Finding the Right Legal Counsel

Finding the right legal counsel involves more than just looking for a lawyer. It’s about prioritizing attorneys with a proven track record and demonstrated expertise in business law. It’s also about ensuring an attorney has experience with specific areas such as Florida’s service of process regulations or the Florida Business Corporation Act.

Compatibility between a business and its legal counsel is critical; it’s beneficial to work with a lawyer whose approach aligns with the company’s culture and goals. Moreover, a lawyer’s ability to communicate clearly and be approachable can greatly influence the effectiveness of the legal guidance provided.

So, when you’re looking for legal counsel, remember, it’s not just about finding a lawyer, but about finding the right partner for your business.


In the rapidly changing business environment of Miami, staying informed about the evolving legal landscape is crucial for businesses. From changes in minimum wage to revisions in the Florida Business Corporation Act, and from healthcare-related legal amendments to intellectual property challenges, the business legal landscape in Miami has witnessed significant shifts. Understanding these changes is not just about staying compliant; it’s about adapting and thriving in the new normal.

Despite the challenges, businesses in Miami have shown remarkable resilience and adaptability. With the right legal guidance, they have navigated these changes and continue to grow and prosper. The key takeaway is clear – the law is not a hurdle, but a guide that directs businesses towards sustainable and responsible growth. Stay informed, stay compliant, and let the spirit of Miami guide your business to new heights. Contact J. Muir & Associates to learn more about recent changes in Miami business law.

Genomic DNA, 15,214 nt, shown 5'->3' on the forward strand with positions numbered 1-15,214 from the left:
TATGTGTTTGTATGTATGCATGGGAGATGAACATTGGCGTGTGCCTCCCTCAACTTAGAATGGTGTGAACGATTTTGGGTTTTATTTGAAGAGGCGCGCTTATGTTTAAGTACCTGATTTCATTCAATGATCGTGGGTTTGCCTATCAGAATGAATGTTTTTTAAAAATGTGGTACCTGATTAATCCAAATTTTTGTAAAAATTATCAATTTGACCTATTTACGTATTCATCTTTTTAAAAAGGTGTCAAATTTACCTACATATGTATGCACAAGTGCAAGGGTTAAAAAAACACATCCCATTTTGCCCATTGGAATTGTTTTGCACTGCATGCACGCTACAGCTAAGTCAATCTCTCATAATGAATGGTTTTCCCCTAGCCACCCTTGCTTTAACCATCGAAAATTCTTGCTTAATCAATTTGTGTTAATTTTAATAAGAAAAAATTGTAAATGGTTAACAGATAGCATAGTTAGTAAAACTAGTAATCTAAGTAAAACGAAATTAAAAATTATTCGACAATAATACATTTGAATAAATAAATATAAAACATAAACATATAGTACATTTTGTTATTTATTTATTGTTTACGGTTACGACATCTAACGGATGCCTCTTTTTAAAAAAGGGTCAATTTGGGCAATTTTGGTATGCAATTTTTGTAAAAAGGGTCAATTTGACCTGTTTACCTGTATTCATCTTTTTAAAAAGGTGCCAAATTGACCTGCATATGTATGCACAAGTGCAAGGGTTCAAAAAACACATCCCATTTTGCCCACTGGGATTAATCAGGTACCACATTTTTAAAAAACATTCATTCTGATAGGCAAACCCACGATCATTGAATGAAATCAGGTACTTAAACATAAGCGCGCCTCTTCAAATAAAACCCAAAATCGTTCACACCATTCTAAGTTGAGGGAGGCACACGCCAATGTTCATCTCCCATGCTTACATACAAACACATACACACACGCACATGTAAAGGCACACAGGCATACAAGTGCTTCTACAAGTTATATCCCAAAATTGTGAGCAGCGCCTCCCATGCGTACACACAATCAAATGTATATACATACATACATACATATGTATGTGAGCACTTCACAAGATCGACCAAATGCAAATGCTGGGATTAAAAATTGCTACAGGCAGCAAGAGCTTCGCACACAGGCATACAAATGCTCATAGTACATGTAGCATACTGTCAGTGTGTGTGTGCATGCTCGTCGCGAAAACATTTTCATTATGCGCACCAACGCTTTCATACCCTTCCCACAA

Frequently Asked Questions

What is the new minimum wage in Florida?

The new minimum wage in Florida is $12.00 per hour as of September 30, 2023.

What is the E-Verify system?

The E-Verify system is a federal system that confirms the eligibility of new employees to work in the United States. It helps employers ensure a legal workforce.

What are the new regulations regarding patient information storage in Florida?

Healthcare providers in Florida are now required to store patient information within the continental United States, its territories, or Canada, according to the new regulations.

What are the challenges in protecting intellectual property for businesses in Miami?

Protecting intellectual property in Miami presents challenges such as monitoring the marketplace to prevent unauthorized use and managing legal issues related to code ownership. It’s important for businesses to address these challenges proactively to safeguard their intellectual property.

What is the role of a small business attorney?

A small business attorney can provide essential legal guidance on business operations, contracts, and legal issues, helping small business owners navigate legal complexities effectively and protect their interests.

Author Bio

Jane Muir

Jane Muir is a Shareholder and Managing Partner of J. Muir & Associates, a Miami business law firm she founded in 2018. With more than 13 years of experience in business, she is dedicated to representing clients in a wide range of legal areas, including business litigation, contracts, corporate formation, insolvency, nonprofits, partnership disputes, and other business law matters.

Jane received her Juris Doctor from the University of Miami School of Law and is a member of the Dade County Bar Association and Coral Gables Bar Association. She has received numerous accolades for her work, including being named among the “20 Under 40” in 2016 by Brickell Magazine. Super Lawyers named her a Rising Star from 2014–2019 and selected her for the Super Lawyers status.